With the New York Jets‘ Darrelle Revis severely injured and the Detroit Lions‘ Calvin Johnson playing as if he were seriously injured, a case can be made that the best cornerback in the NFL and the best wide receiver in the NFL will be on stage this weekend in Cincinnati.
The Cincinnati Bengals welcome Peyton Manning‘s Denver Broncos, looking to reverse their recent fortunes. If the Bengals are to stop their current three-game losing streak, it is imperative that AJ Green gets the better of Champ Bailey.
Both Green and Bailey are playing at all-pro levels. A number of receivers and cornerbacks in the league can claim to be the best at their respective positions right now, but the discussions undoubtedly start with Green and Bailey.
Even though they are at completely different points in their careers, Green is in his second season while Bailey has 14 seasons under his belt, it is almost impossible to predict who will come out on top in this matchup. Green has accounted for over 33 percent of his team’s passing yards this season as well as 28 percent of the team’s receptions. Green is undoubtedly his team’s leading receiver as he has also accounted for seven of the team’s 14 touchdowns through the air. Bailey, on the other hand, is only allowing 50 percent of the passes thrown his way to be completed, while quarterbacks only have a 69.0 passer rating throwing his way.
Much more important than their statistics are their playing styles.
Green is a complete wide receiver. His long frame allows him to tower over defenders, but his athleticism means that he is still capable of running every route. Green is a hands catcher who can snatch the ball from the air in difficult positions, which allows him to make receptions even against excellent coverage. Even though he is not a big receiver, Green has no fear going over the middle and sustaining hits. He can out-muscle most defensive backs and is aggressive enough to fight for the football. If all else fails, he can simply outrun defenders with his speed or rely on quality route running to create separation.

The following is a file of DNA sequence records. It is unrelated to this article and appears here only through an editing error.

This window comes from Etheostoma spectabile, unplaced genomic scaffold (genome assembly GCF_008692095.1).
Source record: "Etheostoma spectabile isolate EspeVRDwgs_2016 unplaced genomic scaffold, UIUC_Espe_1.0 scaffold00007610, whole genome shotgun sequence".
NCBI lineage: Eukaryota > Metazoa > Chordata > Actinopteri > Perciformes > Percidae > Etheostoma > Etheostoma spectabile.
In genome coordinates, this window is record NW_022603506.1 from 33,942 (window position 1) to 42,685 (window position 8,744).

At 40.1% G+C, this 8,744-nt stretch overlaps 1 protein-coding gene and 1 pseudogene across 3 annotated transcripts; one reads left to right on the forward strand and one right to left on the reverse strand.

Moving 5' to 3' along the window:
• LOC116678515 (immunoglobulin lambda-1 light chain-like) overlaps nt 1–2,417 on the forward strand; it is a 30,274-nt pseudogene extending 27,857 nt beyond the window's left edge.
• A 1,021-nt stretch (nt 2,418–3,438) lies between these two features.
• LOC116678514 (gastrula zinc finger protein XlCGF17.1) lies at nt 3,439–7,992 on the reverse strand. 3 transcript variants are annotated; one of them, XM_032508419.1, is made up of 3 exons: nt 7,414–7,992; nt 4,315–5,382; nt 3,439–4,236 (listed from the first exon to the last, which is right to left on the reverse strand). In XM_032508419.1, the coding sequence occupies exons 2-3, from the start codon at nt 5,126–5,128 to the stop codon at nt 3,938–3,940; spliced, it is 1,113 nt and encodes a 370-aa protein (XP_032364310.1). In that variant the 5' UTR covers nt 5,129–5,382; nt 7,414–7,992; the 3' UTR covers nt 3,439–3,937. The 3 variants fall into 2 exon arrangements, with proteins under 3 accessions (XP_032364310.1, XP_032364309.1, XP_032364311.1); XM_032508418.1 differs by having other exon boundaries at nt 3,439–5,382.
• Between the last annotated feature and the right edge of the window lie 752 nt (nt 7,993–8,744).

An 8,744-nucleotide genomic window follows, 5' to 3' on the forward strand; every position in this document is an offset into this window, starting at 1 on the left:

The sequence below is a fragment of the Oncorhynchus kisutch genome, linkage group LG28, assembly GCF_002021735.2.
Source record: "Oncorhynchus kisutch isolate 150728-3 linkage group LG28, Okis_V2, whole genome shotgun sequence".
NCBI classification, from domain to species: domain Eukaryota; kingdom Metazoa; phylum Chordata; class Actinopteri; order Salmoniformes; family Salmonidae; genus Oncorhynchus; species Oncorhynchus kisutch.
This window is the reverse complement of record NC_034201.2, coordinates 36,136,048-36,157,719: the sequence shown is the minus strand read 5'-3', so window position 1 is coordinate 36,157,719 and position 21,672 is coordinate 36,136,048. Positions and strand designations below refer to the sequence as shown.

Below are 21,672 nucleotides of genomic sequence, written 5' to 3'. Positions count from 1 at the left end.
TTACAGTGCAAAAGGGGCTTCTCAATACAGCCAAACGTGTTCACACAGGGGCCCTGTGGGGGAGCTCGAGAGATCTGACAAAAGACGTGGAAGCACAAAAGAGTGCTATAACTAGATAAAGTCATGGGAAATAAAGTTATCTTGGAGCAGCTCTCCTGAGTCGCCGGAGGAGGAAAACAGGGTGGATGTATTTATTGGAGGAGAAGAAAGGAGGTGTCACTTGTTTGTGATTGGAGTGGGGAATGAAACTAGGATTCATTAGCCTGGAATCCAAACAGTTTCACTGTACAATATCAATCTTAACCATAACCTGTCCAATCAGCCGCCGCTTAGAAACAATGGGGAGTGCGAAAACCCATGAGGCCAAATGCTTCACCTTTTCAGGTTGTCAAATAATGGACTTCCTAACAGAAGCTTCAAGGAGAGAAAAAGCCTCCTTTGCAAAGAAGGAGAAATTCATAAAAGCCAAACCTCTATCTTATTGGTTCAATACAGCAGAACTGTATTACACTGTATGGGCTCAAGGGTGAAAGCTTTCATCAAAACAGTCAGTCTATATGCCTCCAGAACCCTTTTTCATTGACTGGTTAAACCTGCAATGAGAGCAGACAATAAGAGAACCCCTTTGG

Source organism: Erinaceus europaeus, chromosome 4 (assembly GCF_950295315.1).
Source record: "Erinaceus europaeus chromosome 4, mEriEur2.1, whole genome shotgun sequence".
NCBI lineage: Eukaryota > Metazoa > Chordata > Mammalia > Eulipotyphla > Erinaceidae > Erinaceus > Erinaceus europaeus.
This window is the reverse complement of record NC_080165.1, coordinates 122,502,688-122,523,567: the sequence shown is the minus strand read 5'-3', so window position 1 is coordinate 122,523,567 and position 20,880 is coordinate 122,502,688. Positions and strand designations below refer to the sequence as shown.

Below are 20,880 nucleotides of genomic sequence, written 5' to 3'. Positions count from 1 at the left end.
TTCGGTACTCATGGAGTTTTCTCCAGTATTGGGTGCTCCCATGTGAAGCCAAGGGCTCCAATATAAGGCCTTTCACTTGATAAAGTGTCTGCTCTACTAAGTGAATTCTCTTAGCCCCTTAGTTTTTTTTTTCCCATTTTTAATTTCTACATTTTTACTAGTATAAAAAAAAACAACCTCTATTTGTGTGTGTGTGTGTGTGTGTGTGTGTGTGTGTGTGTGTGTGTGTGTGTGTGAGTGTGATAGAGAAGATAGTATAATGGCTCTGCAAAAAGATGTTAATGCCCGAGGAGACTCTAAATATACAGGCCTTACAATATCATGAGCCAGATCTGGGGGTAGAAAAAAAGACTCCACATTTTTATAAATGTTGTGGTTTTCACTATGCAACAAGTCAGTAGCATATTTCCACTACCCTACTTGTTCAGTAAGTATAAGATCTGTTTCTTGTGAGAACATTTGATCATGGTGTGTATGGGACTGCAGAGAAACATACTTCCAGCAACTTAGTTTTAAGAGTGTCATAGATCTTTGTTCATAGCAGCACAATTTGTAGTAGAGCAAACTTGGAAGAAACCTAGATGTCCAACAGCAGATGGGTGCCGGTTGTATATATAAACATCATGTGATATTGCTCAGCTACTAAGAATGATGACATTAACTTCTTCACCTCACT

Bailey is not the athlete that he once was, but having run a 4.28 in his younger days, he still has plenty of speed left to excel at this level. At 34 years of age, he no longer runs 40 yards in such a short time, but he has the intelligence, awareness and ball skills to cover any physical flaws in his game. Most important of any aspect of Bailey’s play is his physicality and aggression. Bailey plays press man coverage and won’t back down from the threat that Green poses. Bailey still plays the game on an island, trailing opposing offense’s best receivers. When a cornerback has mastered technique the way he has, he will always be able to be effective as long as his legs last.
In this game, Bailey should follow Green, but he may even get help from the Broncos’ other defenders. Unless Andrew Hawkins or Jermaine Gresham can establish themselves early on in the game, the Broncos won’t fear matching them up in single coverage to double or shift coverage towards Green. Bailey won’t want the help, but with it Green will be forced to fight for every reception he manages.
If the Broncos are able to give Bailey safety help over the top, the former first round pick at cornerback will be able to get into Green’s chest on every single play. Knocking Green at the line of scrimmage is normally a recipe for disaster, but a second defender lying in wait would force Andy Dalton to hold onto the ball for a split second longer. With a quality cornerback like Bailey, that split second would be more than enough to allow him to recover. Unlike Nnamdi Asomugha in Philadelphia, Bailey hasn’t lost his recovery speed.
At that point, Dalton would have a difficult decision. Does he force the ball to his favourite receiver, a receiver who is leading the league in receiving touchdowns, and risk throwing at a high quality cornerback in dangerously tight coverage? Or does he look elsewhere and force the offense through his other weapons? Realistically, that question will be answered by the performances of the Bengals’ receivers.
If the Bengals can force the Broncos to play straight up coverage, Green and Bailey become the marquee matchup that they should be on paper. While Bailey won’t be comfortable trying to jam Green at the line of scrimmage, he will play tight coverage from the snap of the football. Because Bailey has the physical ability to run with Green, the intelligence to react/read his routes and the physicality to fight him for the football in tight, this battle will have it all. If you spend the game just watching these two players, you will forget that you are watching a cornerback and wide receiver.
You will quickly realize that you are watching two complete football players, two of the best gladiators in the coliseum of the NFL.
Cian Fahey writes for RantSports, Irishcentral, Balls.ie and the Guardian. You can follow him on twitter @Cianaf